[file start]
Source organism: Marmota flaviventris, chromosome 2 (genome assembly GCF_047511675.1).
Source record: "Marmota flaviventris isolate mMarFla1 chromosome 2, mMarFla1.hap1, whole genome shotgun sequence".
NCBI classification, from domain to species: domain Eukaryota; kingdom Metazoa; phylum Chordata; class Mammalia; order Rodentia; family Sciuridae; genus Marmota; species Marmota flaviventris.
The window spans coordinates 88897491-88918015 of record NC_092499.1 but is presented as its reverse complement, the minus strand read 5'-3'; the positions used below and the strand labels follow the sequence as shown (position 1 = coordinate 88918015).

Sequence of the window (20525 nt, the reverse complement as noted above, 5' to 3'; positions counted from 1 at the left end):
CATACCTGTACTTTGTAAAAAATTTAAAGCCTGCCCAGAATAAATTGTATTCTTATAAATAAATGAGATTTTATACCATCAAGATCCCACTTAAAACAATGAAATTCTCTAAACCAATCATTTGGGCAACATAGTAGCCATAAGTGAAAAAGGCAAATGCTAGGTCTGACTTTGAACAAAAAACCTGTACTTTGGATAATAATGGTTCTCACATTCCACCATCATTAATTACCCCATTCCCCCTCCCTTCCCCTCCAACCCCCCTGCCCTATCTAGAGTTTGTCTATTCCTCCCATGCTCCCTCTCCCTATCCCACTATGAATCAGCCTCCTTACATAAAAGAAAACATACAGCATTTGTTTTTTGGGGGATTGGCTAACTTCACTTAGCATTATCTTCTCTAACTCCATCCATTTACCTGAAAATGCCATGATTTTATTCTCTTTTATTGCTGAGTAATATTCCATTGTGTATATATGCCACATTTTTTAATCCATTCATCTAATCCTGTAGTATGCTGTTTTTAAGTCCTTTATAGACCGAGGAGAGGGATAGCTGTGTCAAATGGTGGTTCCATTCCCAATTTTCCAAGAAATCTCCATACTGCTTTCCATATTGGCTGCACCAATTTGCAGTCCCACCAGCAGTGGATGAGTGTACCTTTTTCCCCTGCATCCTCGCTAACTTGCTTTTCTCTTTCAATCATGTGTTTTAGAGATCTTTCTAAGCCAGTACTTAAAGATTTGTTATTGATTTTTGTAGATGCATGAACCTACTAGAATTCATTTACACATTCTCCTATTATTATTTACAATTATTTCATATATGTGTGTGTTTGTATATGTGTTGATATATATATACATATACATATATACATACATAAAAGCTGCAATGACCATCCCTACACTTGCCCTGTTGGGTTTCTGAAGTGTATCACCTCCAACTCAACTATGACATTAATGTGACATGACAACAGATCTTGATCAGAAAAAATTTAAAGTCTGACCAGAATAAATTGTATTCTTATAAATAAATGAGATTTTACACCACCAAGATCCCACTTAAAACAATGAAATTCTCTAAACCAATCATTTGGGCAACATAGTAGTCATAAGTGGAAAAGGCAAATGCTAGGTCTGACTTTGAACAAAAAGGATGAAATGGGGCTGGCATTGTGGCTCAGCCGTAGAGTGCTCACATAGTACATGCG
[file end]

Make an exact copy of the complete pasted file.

Source organism: Marmota flaviventris, chromosome 2 (genome assembly GCF_047511675.1).
Source record: "Marmota flaviventris isolate mMarFla1 chromosome 2, mMarFla1.hap1, whole genome shotgun sequence".
NCBI classification, from domain to species: domain Eukaryota; kingdom Metazoa; phylum Chordata; class Mammalia; order Rodentia; family Sciuridae; genus Marmota; species Marmota flaviventris.
The window spans coordinates 88897491-88918015 of record NC_092499.1 but is presented as its reverse complement, the minus strand read 5'-3'; the positions used below and the strand labels follow the sequence as shown (position 1 = coordinate 88918015).

Sequence of the window (20525 nt, the reverse complement as noted above, 5' to 3'; positions counted from 1 at the left end):
CATACCTGTACTTTGTAAAAAATTTAAAGCCTGCCCAGAATAAATTGTATTCTTATAAATAAATGAGATTTTATACCATCAAGATCCCACTTAAAACAATGAAATTCTCTAAACCAATCATTTGGGCAACATAGTAGCCATAAGTGAAAAAGGCAAATGCTAGGTCTGACTTTGAACAAAAAACCTGTACTTTGGATAATAATGGTTCTCACATTCCACCATCATTAATTACCCCATTCCCCCTCCCTTCCCCTCCAACCCCCCTGCCCTATCTAGAGTTTGTCTATTCCTCCCATGCTCCCTCTCCCTATCCCACTATGAATCAGCCTCCTTACATAAAAGAAAACATACAGCATTTGTTTTTTGGGGGATTGGCTAACTTCACTTAGCATTATCTTCTCTAACTCCATCCATTTACCTGAAAATGCCATGATTTTATTCTCTTTTATTGCTGAGTAATATTCCATTGTGTATATATGCCACATTTTTTAATCCATTCATCTAATCCTGTAGTATGCTGTTTTTAAGTCCTTTATAGACCGAGGAGAGGGATAGCTGTGTCAAATGGTGGTTCCATTCCCAATTTTCCAAGAAATCTCCATACTGCTTTCCATATTGGCTGCACCAATTTGCAGTCCCACCAGCAGTGGATGAGTGTACCTTTTTCCCCTGCATCCTCGCTAACTTGCTTTTCTCTTTCAATCATGTGTTTTAGAGATCTTTCTAAGCCAGTACTTAAAGATTTGTTATTGATTTTTGTAGATGCATGAACCTACTAGAATTCATTTACACATTCTCCTATTATTATTTACAATTATTTCATATATGTGTGTGTTTGTATATGTGTTGATATATATATACATATACATATATACATACATAAAAGCTGCAATGACCATCCCTACACTTGCCCTGTTGGGTTTCTGAAGTGTATCACCTCCAACTCAACTATGACATTAATGTGACATGACAACAGATCTTGATCAGAAAAAATTTAAAGTCTGACCAGAATAAATTGTATTCTTATAAATAAATGAGATTTTACACCACCAAGATCCCACTTAAAACAATGAAATTCTCTAAACCAATCATTTGGGCAACATAGTAGTCATAAGTGGAAAAGGCAAATGCTAGGTCTGACTTTGAACAAAAAGGATGAAATGGGGCTGGCATTGTGGCTCAGCCGTAGAGTGCTCACATAGTACATGCG